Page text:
The Mars crew hadn’t had water, power or fuel for 24 hours. Communication was down, space suits needed to be repaired and life support systems were not functioning. But the beer? The beer was just fine.
Earlier this month a team of scientists and space enthusiasts locked themselves into the Mars Desert Research Station (MDRS), a simulated Red Planet base in Hanksville, Utah. The base is one of four in the world run by the Mars Society, a nonprofit that wants humans to settle on Mars. Thirteen crews of volunteers will rotate through the bases from November 2014 through May 2015, helping advance the science still needed for colonization.
At the remote base in Utah, the seven surrogate astronauts were testing vital space research, such as emergency response procedures, extraplanetary terraforming and ballistic-launched aerial imaging. And, of course, how to brew beer on other planets.
“While there are many hurdles to overcome in the effort to colonize Mars, we think the ability to enjoy a cold beer might just make the trip a little more appealing,” says crewmember Kellie Gerardi, who works for a rocket company.
One thing scientists know for sure is that if humans are going to build an outpost on another planet, they will need to grow lots of crops there. “For an early colony, you’ll want to duplicate as many Earthly staples as possible, for comfort and for diversity,” Gerardi says. “Hemp would be another good, useful crop, but that’s a different story altogether.”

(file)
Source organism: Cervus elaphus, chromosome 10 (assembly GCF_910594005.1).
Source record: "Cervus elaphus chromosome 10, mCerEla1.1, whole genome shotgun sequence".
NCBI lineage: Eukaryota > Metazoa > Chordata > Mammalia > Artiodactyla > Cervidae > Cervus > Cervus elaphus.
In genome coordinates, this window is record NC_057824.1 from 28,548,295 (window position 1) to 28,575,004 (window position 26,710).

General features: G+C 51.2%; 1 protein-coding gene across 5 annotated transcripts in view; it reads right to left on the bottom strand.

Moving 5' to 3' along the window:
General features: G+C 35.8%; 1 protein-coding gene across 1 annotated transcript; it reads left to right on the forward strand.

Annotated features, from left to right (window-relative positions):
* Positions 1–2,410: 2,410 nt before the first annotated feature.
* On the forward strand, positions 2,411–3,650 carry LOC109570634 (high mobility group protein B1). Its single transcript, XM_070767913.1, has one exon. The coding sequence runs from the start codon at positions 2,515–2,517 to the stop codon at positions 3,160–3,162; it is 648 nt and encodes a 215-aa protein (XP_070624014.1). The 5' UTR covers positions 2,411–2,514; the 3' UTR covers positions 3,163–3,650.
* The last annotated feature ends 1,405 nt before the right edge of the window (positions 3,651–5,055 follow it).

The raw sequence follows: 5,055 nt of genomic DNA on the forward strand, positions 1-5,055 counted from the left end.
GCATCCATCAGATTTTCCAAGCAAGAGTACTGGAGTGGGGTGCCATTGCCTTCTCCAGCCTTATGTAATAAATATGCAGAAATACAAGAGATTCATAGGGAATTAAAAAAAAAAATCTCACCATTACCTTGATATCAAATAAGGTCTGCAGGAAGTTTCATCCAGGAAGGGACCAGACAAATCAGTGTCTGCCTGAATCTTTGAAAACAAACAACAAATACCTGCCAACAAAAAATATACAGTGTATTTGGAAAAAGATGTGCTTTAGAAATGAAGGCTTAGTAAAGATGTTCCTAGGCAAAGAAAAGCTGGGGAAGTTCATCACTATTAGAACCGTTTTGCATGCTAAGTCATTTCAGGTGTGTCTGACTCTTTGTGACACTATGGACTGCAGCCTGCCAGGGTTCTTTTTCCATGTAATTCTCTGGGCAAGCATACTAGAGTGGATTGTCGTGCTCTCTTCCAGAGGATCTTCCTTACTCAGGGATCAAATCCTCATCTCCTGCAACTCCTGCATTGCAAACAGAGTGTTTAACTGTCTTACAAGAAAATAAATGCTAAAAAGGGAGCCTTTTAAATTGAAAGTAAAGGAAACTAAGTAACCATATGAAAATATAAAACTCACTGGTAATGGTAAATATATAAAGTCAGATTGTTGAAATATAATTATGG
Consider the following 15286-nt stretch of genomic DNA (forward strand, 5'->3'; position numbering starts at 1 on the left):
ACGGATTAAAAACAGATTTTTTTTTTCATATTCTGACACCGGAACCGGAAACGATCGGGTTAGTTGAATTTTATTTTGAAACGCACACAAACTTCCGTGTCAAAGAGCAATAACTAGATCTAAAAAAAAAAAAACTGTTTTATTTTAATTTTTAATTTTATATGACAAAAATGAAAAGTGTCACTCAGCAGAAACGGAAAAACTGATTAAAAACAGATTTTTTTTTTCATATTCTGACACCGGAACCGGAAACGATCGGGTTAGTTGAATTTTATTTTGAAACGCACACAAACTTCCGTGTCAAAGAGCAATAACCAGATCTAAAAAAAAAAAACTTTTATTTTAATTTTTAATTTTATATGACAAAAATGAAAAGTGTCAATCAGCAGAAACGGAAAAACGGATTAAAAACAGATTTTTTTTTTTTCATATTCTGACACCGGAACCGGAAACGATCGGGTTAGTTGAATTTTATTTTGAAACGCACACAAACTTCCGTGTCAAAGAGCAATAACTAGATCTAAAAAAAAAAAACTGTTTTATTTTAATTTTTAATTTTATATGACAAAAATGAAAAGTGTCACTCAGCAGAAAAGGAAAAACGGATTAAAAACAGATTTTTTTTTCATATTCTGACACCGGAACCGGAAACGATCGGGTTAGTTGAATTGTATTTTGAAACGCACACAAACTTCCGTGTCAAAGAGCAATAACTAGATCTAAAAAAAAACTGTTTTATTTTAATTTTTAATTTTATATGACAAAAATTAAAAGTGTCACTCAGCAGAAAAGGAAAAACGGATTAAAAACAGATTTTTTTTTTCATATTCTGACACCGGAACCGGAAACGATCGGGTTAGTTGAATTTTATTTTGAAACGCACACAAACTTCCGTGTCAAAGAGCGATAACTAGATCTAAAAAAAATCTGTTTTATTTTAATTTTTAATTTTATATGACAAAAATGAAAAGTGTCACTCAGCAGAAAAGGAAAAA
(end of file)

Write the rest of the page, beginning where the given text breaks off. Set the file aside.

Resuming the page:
For the crew’s crop experiment, they skipped the controversial hemp and went for sorghum seeds and hops. “The academic defense was that sorghum is a grain of high nutritional value with relatively low water needs, and the hops plant is used as a medicinal herb,” Gerardi says. “The real reasoning was they’re two ingredients in beer, and if we prove germination and root establishment in the Mars soil, we have essentially proved that one can produce beer on the Red Planet.”
They grew two sets of plants for the proof of beer study, control plants in Earth dirt and the others in simulated Mars dirt (Hawaiian dirt that has a similar chemical composition to Martian surface samples).
The lab’s results were surprising: The plants in the Martian soil grew faster and larger than their counterparts in the Earth soil. The seven-man team, Crew 149, now has the distinction of being the first researchers to have academically proven that beer can be produced on Mars. They will write up their results for publication in a scientific journal in the coming months.
The only downside to the MDRS experiment was that the scientists did not have enough time to convert the plants into beer before their two-week rotation was over. (They did, however, bring some sorghum-based beer into MDRS and drank it to celebrate their success.) Gerardi will repeat the growth experiment on Earth and then home-brew the results. “A bottle of Martian beer might make a fun Christmas present for my colleagues,” she says. “My favorite part of the research will always be the sampling of the product.”
But growing and brewing beer on Mars isn’t just practical. It’s a bargaining chip. “If we truly want to democratize access to space, and incentivize people to take an interest in space activities, then we need to do everything in our power to make it more appealing,” Gerardi says. “I see a future where space settlement isn’t a sacrifice – it’s an opportunity.”
An opportunity that even beer geeks could get behind.
Alyson Sheppard is the resident hangover specialist at Playboy.com. Follow her on Twitter: @amshep